Le Morte d'Arthur BOOK X CHAPTER XII

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How the six knights sent Sir Dagonet to joust with King
Mark, and how King Mark refused him.

AND then they asked him of his adventures, and whether
he had seen Sir Tristram or Sir Launcelot.  So God me
help, said Sir Dinadan, I saw none of them sithen I
departed from Camelot.  What knight is that, said Sir
Brandiles, that so suddenly departed from you, and rode
over yonder field?  Sir, said he, it was a knight of
Cornwall, and the most horrible coward that ever bestrode
horse.  What is his name? said all these knights.  I wot
not, said Sir Dinadan.  So when they had reposed them,
and spoken together, they took their horses and rode to a
castle where dwelt an old knight that made all knights-errant
good cheer.  Then in the meanwhile that they were
talking came into the castle Sir Griflet le Fise de Dieu,
and there was he welcome; and they all asked him whether
he had seen Sir Launcelot or Sir Tristram.  Sirs, he
answered, I saw him not sithen he departed from Camelot.
So as Sir Dinadan walked and beheld the castle, thereby in
a chamber he espied King Mark, and then he rebuked
him, and asked him why he departed so.  Sir, said he, for
I durst not abide because they were so many.  But how
escaped ye? said King Mark.  Sir, said Sir Dinadan, they
were better friends than I weened they had been.  Who
is captain of that fellowship? said the king.  Then for to
fear him Sir Dinadan said that it was Sir Launcelot.  O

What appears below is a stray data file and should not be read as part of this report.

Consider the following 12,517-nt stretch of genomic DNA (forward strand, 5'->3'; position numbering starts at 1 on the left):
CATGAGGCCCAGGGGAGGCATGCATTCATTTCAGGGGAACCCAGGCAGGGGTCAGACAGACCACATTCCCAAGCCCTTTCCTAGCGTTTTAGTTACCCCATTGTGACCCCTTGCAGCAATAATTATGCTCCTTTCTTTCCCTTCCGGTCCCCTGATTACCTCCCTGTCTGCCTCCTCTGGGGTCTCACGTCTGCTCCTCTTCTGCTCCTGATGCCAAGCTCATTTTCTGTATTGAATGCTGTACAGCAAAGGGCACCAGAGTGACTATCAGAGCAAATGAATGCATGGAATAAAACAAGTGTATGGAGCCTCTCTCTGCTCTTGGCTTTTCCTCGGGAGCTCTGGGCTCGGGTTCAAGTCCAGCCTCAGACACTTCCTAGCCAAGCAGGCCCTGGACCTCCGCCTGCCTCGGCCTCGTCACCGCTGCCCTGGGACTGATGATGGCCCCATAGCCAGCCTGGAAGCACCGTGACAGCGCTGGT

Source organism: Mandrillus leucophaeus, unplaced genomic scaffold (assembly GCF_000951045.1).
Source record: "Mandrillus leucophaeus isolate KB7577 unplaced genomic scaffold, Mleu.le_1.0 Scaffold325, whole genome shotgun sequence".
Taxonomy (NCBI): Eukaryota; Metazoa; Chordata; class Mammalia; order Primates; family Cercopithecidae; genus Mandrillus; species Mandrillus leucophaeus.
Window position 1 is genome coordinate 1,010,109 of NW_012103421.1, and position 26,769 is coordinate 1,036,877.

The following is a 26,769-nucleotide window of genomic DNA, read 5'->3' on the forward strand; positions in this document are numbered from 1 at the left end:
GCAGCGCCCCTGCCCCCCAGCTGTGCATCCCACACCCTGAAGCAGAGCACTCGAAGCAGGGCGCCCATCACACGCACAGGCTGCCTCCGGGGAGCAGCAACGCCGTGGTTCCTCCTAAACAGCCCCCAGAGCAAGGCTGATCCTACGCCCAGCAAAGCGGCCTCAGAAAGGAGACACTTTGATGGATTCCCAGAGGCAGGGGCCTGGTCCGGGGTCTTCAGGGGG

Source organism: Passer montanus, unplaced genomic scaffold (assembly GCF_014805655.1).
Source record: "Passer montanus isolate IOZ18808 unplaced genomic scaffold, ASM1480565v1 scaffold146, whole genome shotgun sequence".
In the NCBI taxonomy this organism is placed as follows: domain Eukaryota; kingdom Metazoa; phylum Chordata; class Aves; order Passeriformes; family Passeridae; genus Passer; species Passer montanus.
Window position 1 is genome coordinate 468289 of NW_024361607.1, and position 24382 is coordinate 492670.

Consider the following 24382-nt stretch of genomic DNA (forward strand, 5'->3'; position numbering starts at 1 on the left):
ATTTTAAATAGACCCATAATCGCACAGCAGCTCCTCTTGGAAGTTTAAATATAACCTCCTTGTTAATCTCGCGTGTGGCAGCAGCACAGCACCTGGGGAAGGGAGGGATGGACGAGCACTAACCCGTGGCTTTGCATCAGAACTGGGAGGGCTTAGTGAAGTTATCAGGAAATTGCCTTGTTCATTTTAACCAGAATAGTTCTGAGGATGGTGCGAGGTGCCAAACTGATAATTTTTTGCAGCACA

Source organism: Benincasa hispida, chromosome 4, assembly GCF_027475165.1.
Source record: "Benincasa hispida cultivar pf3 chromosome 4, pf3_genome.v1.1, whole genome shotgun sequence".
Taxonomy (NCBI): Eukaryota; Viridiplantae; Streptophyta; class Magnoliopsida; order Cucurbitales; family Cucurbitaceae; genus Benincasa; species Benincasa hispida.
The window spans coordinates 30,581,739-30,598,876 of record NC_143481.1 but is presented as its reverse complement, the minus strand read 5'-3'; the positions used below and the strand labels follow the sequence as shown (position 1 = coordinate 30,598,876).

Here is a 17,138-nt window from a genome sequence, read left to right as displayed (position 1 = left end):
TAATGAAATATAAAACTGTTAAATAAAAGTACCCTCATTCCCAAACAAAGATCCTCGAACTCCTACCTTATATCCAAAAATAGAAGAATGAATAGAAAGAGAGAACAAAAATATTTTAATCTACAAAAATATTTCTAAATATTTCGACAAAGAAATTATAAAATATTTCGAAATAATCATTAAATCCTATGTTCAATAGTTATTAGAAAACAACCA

Jesu, said the king, might I know Sir Launcelot by his
shield? Yea, said Dinadan, for he beareth a shield of
silver and black bends.  All this he said to fear the king,
for Sir Launcelot was not in his fellowship.  Now I pray
you, said King Mark, that ye will ride in my fellowship.
That is me loath to do, said Sir Dinadan, because ye forsook
my fellowship.

Right so Sir Dinadan went from King Mark, and went
to his own fellowship; and so they mounted upon their
horses, and rode on their ways, and talked of the Cornish
knight, for Dinadan told them that he was in the castle
where they were lodged.  It is well said, said Sir Griflet,
for here have I brought Sir Dagonet, King Arthur's fool,
that is the best fellow and the merriest in the world.  Will
ye do well? said Sir Dinadan:  I have told the Cornish
knight that here is Sir Launcelot, and the Cornish knight
asked me what shield he bare.  Truly, I told him that he
bare the same shield that Sir Mordred beareth.  Will ye
do well? said Sir Mordred; I am hurt and may not well
bear my shield nor harness, and therefore put my shield
and my harness upon Sir Dagonet, and let him set upon
the Cornish knight.  That shall be done, said Sir Dagonet,
by my faith.  Then anon was Dagonet armed him in
Mordred's harness and his shield, and he was set on a
great horse, and a spear in his hand.  Now, said Dagonet,
shew me the knight, and I trow I shall bear him down.
So all these knights rode to a woodside, and abode till
King Mark came by the way.  Then they put forth Sir
Dagonet, and he came on all the while his horse might
run, straight upon King Mark.  And when he came nigh
King Mark, he cried as he were wood, and said:  Keep
thee, knight of Cornwall, for I will slay thee.  Anon, as
King Mark beheld his shield, he said to himself:  Yonder
is Sir Launcelot; alas, now am I destroyed; and therewithal
he made his horse to run as fast as it might through
thick and thin.  And ever Sir Dagonet followed after King
Mark, crying and rating him as a wood man, through a
great forest.  When Sir Uwaine and Sir Brandiles saw
Dagonet so chase King Mark, they laughed all as they
were wood.  And then they took their horses, and rode
after to see how Sir Dagonet sped, for they would not for
no good that Sir Dagonet were shent, for King Arthur
loved him passing well, and made him knight with his own
hands.  And at every tournament he began to make King
Arthur to laugh.  Then the knights rode here and there,
crying and chasing after King Mark, that all the forest
rang of the noise.